's tax-advice column features three experts from the Hunt Valley accounting firm SC&H Group answering questions about preparing your return every Monday until April 17. To be included in the following weeks, please use the form at the right side of this page to submit your questions.

Paul Johnson, Hurricane, W.Va.: When you sell a home, can the state [and] county tax stamps based on the sale price be deducted somewhere?

SC&H Group: The amounts charged by state and local governments on the transfer of real estate are often referred to as "tax stamps." Such amounts paid by the seller are a direct reduction of the sales price. This reduction in the sales price reduces your gain on the sale of your home. You cannot deduct these amounts anywhere else on your return.

Generally, you can exclude up to $250,000 ($500,000 for married couples) of gain on the sale of your home. If your gain will be below the exclusion amount, you do not have to report the sale anywhere on your tax return.

Kevin Carter, Westminster: During this most recent tax year, I cashed in some U.S. Savings Bonds Series E and EE. The total amount of interest on the bonds was $5,200 and this was evenly split between the series. This money is being used to pay my son's college expenses (tuition/room/board). My wife tells me that only the interest on the EE bonds can be deducted for college expenses. Is this correct?

SC&H Group: Only income from Series EE and Series I bonds qualify for the higher education exclusion. This exclusion prevents interest income on these bonds from being taxed if the income is used for qualified higher education expenses of either the taxpayer, their spouse or a dependent.

It should be noted that this exclusion is phased out depending on your income. For 2005, the phase-out range for joint filers is $91,850 to $121,850 ($61,200 to $76,200 for individual filers) of Adjusted Gross Income (AGI). This means that you can receive the full exclusion if your AGI is below $91,850 and that you will receive none of the exclusion if your AGI is above $121,850. If your AGI falls in between these amounts, an additional calculation will be required to determine the amount of your exclusion. Form 8815 should be used to claim your exclusion.

Mick Corbett, Pikesville: I have some old life insurance policies [to which] I have been letting the dividends and interest accumulate to the cash value. I have been receiving 1099 [interest] for the interest each year and reporting [the] same. I have received a letter from the insurance company stating that the dividends will now be taxable, as they have exceeded the total premiums paid.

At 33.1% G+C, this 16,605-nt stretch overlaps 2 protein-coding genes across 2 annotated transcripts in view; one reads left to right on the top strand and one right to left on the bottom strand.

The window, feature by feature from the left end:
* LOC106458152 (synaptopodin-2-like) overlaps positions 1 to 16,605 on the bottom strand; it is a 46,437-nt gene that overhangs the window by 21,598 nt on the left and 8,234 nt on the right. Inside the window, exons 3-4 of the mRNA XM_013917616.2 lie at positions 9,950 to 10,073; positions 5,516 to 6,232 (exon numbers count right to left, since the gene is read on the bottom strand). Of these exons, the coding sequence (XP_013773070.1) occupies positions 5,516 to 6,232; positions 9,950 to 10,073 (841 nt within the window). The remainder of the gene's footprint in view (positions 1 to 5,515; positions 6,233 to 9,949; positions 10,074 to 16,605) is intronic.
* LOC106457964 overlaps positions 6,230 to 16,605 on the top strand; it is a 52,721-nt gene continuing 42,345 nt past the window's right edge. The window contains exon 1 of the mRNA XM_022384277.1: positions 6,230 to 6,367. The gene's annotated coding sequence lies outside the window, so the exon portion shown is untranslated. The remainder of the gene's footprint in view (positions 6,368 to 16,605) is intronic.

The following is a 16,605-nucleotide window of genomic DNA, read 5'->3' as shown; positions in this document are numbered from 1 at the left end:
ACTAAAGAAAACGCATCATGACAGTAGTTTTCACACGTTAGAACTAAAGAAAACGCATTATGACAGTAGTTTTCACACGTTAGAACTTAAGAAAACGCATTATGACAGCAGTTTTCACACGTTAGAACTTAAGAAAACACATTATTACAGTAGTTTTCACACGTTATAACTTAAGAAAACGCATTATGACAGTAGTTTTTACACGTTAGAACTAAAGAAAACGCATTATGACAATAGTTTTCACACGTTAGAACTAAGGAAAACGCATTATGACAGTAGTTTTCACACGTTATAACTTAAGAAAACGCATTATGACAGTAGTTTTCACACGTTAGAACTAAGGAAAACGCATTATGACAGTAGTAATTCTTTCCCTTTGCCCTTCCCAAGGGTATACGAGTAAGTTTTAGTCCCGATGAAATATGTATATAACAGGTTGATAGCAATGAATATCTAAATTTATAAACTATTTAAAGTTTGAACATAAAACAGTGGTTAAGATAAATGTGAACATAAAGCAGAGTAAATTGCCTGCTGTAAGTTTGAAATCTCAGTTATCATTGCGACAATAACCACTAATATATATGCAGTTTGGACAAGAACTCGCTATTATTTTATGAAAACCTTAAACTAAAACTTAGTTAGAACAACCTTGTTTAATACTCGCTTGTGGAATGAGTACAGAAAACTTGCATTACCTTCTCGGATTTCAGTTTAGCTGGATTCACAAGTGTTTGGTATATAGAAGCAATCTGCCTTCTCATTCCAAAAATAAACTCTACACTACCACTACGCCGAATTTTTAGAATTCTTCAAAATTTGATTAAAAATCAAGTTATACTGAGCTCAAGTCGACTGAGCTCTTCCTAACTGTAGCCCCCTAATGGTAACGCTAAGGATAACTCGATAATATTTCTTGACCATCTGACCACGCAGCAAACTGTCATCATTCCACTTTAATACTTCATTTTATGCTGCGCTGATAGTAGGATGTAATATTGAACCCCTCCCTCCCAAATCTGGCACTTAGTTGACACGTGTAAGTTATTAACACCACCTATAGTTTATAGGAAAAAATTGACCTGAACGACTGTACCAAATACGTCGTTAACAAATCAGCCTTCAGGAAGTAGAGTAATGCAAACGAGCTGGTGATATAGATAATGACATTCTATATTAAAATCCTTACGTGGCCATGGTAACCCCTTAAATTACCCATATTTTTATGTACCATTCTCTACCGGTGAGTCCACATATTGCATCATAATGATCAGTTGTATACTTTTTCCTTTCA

I have received a 1099-R covering these dividends. I thought a 1099-R was for pensions and annuities.

SC&H Group: Taxable dividend distributions from life insurance contracts are indeed reported on Form 1099-R. This is one of the few types of dividends that is not reported on a 1099-DIV.

Jennifer, Ronkonkoma, N.Y.: I filed for divorce [more than] a year ago, [and I am] currently still married. My husband and I have lived apart since December of 2004. I have sole custody of our 2-year-old child. I currently and for the past year have been living at my aunt's house, in which I do pay rent and share household expenses.

Now, my question is, can I claim head of household, and if so, what proof do I need to have to claim this? Thank you.

SC&H Group: A married taxpayer will be considered unmarried, and therefore eligible for head of household status, if the taxpayer's spouse did not live in the household during the last six months of the year and the household is the primary home for a dependent child of the taxpayer. This is true, even if the taxpayer waives the dependency exemption for that child to the noncustodial parent.

Patricia Hammond, Baltimore: I had a lottery winning for $2,500. I paid the taxes within a week of the winning. I am a homeowner of three years. How can I write this winning off on my taxes?

I know that I can't claim my 21-year-old daughter, who is a college student, because she grossed close to $19,000 herself last year. What are some other item[s] that I can claim? I am diabetic -- can I claim medical expenses? Thank you.

SC&H Group: Your lottery winnings will be taxable on your individual tax return for the year (Line 21 of Form 1040). Any amount of federal income tax that you paid to the IRS on these winnings (or any federal income taxes that were withheld from your winnings by the payer) is included on your tax return as taxes paid for the year (Line 64 of Form 1040). In addition, you may be able to deduct your gambling losses for the year on Schedule A. These losses must exceed 2 percent of AGI to be deducted.

It is likely that you will not be able to claim your daughter because her income level likely means that she provides for most of her own expenses. The dependency rules allow you to claim your own child provided that:

  • the child is under the age of 19 at the end of the year, or under the age of 24 at the end of the year if they are a student;

  • the child lives with the taxpayer for more than one-half of the year;